At the time, the railway used horses or steam engines for transport. Travel for the 48 kilometre trip took two days overall. The idea of the rail system was to provide an easier and shorter route for the transport of coal, but it also was seen as offering a way into Manchester from London.

Steam locomotives made a debut in 1833, but only in the sections that were particularly steep. Horses were used for the next three decades. Passenger service was added between 1874 through 1877. Only one train ran one way each day.

Needless to say, you will want to book accommodation at Derbyshire Country Cottages during your stay in the area. Staying in a cosy cottage will enable you to walk the High Peak Trail, which was developed from the area’s former railway lines. The trail is now a popular path for people who like to horseback ride, walk, or cycle.

Another part of history that can be seen on a Derbyshire walk is the aforementioned Cromford Canal. The waterway ran 23 kilometres from Cromford to the canal in Erewash in Derbyshire. Established in 1794, the canal was used to transport lead, iron ore, and coal. Most of the waterway was deserted in 1944, however, except for a small section, which ran up to Langley Mill.

The Cromford Walk

The Cromford Walk is a walking path that stretches beside of the towpath of the Cromford Canal. This walking path, as well as other pathways, enable you to experience the various historic sites and natural attractions that can only be found in Derbyshire and the Derwent Valley.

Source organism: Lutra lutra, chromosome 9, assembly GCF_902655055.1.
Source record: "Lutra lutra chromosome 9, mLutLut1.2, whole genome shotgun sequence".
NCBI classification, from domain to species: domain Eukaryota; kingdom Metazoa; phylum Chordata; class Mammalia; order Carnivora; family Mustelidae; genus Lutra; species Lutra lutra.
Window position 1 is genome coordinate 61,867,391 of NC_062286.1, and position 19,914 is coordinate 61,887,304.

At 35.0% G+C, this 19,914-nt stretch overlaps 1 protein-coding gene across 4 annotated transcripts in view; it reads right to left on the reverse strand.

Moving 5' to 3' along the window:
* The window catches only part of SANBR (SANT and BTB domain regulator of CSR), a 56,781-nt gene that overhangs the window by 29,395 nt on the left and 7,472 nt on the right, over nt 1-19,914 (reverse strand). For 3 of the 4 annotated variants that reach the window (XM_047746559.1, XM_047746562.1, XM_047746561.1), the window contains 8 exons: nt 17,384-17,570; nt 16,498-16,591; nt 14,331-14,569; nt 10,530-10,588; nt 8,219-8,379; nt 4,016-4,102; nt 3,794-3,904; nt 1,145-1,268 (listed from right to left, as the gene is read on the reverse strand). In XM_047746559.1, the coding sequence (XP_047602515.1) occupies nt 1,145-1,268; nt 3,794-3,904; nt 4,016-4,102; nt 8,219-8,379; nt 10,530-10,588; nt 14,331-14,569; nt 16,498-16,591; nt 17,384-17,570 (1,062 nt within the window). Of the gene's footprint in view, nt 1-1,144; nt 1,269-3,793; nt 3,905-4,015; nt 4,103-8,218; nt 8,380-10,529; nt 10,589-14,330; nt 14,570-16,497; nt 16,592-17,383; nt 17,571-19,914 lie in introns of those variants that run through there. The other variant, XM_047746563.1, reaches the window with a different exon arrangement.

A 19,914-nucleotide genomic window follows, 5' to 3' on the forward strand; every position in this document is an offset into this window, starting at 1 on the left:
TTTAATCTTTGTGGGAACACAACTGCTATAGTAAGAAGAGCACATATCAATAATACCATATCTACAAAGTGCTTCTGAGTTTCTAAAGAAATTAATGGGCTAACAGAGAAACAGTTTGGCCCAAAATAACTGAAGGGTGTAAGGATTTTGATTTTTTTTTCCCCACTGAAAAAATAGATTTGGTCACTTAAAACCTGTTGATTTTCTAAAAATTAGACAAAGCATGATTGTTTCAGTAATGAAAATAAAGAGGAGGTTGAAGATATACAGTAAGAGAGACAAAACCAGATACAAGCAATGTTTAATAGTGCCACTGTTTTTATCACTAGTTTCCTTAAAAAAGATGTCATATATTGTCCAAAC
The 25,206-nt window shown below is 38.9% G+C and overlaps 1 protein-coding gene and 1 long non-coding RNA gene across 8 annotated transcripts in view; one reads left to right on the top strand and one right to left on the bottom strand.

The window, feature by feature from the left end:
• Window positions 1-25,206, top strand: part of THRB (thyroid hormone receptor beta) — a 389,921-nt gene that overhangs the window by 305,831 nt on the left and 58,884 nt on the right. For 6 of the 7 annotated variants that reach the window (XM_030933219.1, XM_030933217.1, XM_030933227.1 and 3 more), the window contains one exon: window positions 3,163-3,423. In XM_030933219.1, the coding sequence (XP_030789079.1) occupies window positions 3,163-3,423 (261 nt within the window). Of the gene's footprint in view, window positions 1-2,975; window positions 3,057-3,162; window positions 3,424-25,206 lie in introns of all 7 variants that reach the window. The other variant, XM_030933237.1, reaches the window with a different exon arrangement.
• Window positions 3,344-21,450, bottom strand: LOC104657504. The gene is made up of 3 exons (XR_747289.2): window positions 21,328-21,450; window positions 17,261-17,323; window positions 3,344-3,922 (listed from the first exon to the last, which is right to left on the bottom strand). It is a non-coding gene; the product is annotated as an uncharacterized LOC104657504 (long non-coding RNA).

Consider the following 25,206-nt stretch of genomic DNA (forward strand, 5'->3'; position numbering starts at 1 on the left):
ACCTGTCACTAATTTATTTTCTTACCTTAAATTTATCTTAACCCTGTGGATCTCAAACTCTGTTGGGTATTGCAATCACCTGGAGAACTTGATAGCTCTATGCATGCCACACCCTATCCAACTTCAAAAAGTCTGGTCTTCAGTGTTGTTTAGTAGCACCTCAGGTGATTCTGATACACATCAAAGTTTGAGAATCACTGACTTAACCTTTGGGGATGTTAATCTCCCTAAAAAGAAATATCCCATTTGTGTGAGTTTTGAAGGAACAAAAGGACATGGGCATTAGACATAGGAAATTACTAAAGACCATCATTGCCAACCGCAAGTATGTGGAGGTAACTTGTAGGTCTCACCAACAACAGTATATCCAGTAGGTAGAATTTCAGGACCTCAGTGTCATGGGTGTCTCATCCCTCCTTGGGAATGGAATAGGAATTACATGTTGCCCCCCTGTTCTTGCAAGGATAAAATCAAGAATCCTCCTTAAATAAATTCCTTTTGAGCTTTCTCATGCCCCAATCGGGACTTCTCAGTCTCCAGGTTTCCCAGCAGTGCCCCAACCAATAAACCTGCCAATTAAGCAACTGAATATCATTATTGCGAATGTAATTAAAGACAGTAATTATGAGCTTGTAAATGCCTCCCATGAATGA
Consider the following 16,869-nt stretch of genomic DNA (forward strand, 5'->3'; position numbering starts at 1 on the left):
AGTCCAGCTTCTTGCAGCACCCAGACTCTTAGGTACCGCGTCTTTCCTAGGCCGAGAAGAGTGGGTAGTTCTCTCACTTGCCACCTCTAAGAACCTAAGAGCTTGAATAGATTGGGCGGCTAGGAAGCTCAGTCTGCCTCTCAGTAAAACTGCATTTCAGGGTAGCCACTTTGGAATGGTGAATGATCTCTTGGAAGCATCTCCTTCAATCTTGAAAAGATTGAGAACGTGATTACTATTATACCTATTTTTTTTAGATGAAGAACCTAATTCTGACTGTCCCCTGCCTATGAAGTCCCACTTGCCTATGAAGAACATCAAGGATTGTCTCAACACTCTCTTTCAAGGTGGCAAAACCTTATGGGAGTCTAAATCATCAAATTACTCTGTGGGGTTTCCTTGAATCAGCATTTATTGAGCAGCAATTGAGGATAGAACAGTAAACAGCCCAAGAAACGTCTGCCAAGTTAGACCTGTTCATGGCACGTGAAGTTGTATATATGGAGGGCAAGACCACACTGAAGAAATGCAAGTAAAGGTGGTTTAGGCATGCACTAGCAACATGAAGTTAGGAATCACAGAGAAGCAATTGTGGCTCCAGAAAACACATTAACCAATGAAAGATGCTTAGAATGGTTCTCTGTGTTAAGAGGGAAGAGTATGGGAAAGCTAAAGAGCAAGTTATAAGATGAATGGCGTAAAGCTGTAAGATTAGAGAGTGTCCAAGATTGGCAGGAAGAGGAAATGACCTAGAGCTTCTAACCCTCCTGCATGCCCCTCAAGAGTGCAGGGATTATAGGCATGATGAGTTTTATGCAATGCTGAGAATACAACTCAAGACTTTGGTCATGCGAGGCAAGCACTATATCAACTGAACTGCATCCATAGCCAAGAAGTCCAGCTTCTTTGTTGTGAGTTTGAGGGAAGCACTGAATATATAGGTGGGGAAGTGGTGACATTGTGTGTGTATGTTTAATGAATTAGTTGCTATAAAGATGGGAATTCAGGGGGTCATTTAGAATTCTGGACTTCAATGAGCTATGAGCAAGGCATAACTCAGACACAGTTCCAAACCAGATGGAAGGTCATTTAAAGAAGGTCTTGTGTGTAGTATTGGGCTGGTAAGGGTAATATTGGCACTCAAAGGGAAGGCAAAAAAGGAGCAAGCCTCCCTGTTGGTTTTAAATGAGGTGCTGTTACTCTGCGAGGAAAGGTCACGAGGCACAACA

Besides this fascinating area of Derbyshire, you will also want to include some other noted sites on your Derbyshire itinerary. For example, one of the beloved historical estates is Chatsworth House. The estate, which is home to art galleries and gardens, is also a venue for fine shops and dining. Located in the Peak District National Park, the estate is the home of the Duke and Duchess of Devonshire.

A Visit to Matlock

All of the attractions at the mansion can be seen until the end of December, though the surrounding park and restaurant are open year-round. Whilst staying in Derbyshire and visiting the Peak District, you will also want to visit the town of Matlock, which is located at the perimeter of the area’s National Park. Once a former spa town, Matlock is situated along the River Derwent. Meanwhile, just a short jaunt from the town is Matlock Bath, which is a well-known resort.

Other must-see attractions include the Crich Tramway Village, which is located next to Matlock, the Heights of Abraham, Bolsover Castle, and Peak Cavern, which is situated in the village of Castleton. Visitors to the cavern experience one-of-a-kind walks and can see the biggest cave entrance in Britain.

Regardless of when you choose to go to and where you choose to roam within the Peak District, you are in for a treat with respect to exploration and discovery. People who love the great outdoors as well as history buffs will find that this part of the UK is especially appealing. Now is good as any time then to plan a Peak District holiday.